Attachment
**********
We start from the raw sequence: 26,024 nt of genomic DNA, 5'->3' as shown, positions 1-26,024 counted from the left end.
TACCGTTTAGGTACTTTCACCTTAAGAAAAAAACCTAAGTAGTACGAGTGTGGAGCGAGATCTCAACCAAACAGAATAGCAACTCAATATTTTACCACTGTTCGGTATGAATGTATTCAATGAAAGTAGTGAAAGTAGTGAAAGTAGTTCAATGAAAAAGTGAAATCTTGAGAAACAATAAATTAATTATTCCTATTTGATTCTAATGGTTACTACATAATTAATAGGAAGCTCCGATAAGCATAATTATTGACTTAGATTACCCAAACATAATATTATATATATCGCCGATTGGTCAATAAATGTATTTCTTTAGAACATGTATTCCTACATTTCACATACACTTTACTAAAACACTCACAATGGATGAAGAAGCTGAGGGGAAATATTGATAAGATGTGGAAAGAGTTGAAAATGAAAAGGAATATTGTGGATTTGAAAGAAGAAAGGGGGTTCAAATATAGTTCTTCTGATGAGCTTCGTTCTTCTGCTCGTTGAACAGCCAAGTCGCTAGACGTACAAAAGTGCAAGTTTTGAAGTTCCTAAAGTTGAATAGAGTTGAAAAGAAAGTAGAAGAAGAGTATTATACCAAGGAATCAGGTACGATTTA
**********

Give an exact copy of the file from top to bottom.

We start from the raw sequence: 26,024 nt of genomic DNA, 5'->3' as shown, positions 1-26,024 counted from the left end.
TACCGTTTAGGTACTTTCACCTTAAGAAAAAAACCTAAGTAGTACGAGTGTGGAGCGAGATCTCAACCAAACAGAATAGCAACTCAATATTTTACCACTGTTCGGTATGAATGTATTCAATGAAAGTAGTGAAAGTAGTGAAAGTAGTTCAATGAAAAAGTGAAATCTTGAGAAACAATAAATTAATTATTCCTATTTGATTCTAATGGTTACTACATAATTAATAGGAAGCTCCGATAAGCATAATTATTGACTTAGATTACCCAAACATAATATTATATATATCGCCGATTGGTCAATAAATGTATTTCTTTAGAACATGTATTCCTACATTTCACATACACTTTACTAAAACACTCACAATGGATGAAGAAGCTGAGGGGAAATATTGATAAGATGTGGAAAGAGTTGAAAATGAAAAGGAATATTGTGGATTTGAAAGAAGAAAGGGGGTTCAAATATAGTTCTTCTGATGAGCTTCGTTCTTCTGCTCGTTGAACAGCCAAGTCGCTAGACGTACAAAAGTGCAAGTTTTGAAGTTCCTAAAGTTGAATAGAGTTGAAAAGAAAGTAGAAGAAGAGTATTATACCAAGGAATCAGGTACGATTTA